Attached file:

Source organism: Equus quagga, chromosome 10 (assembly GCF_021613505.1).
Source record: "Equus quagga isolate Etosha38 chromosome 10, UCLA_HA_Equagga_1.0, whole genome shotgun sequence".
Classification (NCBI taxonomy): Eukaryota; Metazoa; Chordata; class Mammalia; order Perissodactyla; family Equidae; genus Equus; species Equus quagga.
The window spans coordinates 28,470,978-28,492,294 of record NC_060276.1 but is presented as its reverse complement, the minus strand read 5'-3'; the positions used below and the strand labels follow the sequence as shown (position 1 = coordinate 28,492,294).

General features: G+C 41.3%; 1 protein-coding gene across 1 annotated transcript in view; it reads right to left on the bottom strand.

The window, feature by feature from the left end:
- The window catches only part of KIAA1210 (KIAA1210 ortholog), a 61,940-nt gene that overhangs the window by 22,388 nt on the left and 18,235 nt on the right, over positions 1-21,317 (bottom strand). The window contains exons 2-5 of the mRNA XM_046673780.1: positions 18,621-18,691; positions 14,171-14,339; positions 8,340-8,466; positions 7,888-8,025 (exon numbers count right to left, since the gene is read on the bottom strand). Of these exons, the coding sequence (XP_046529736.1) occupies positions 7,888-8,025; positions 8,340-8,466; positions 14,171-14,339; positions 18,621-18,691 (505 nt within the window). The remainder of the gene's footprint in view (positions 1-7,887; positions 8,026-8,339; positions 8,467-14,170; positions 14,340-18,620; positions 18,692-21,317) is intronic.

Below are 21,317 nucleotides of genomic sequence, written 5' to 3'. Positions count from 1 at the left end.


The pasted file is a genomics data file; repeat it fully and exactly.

Source organism: Equus quagga, chromosome 10 (assembly GCF_021613505.1).
Source record: "Equus quagga isolate Etosha38 chromosome 10, UCLA_HA_Equagga_1.0, whole genome shotgun sequence".
Classification (NCBI taxonomy): Eukaryota; Metazoa; Chordata; class Mammalia; order Perissodactyla; family Equidae; genus Equus; species Equus quagga.
The window spans coordinates 28,470,978-28,492,294 of record NC_060276.1 but is presented as its reverse complement, the minus strand read 5'-3'; the positions used below and the strand labels follow the sequence as shown (position 1 = coordinate 28,492,294).

General features: G+C 41.3%; 1 protein-coding gene across 1 annotated transcript in view; it reads right to left on the bottom strand.

The window, feature by feature from the left end:
- The window catches only part of KIAA1210 (KIAA1210 ortholog), a 61,940-nt gene that overhangs the window by 22,388 nt on the left and 18,235 nt on the right, over positions 1-21,317 (bottom strand). The window contains exons 2-5 of the mRNA XM_046673780.1: positions 18,621-18,691; positions 14,171-14,339; positions 8,340-8,466; positions 7,888-8,025 (exon numbers count right to left, since the gene is read on the bottom strand). Of these exons, the coding sequence (XP_046529736.1) occupies positions 7,888-8,025; positions 8,340-8,466; positions 14,171-14,339; positions 18,621-18,691 (505 nt within the window). The remainder of the gene's footprint in view (positions 1-7,887; positions 8,026-8,339; positions 8,467-14,170; positions 14,340-18,620; positions 18,692-21,317) is intronic.

Below are 21,317 nucleotides of genomic sequence, written 5' to 3'. Positions count from 1 at the left end.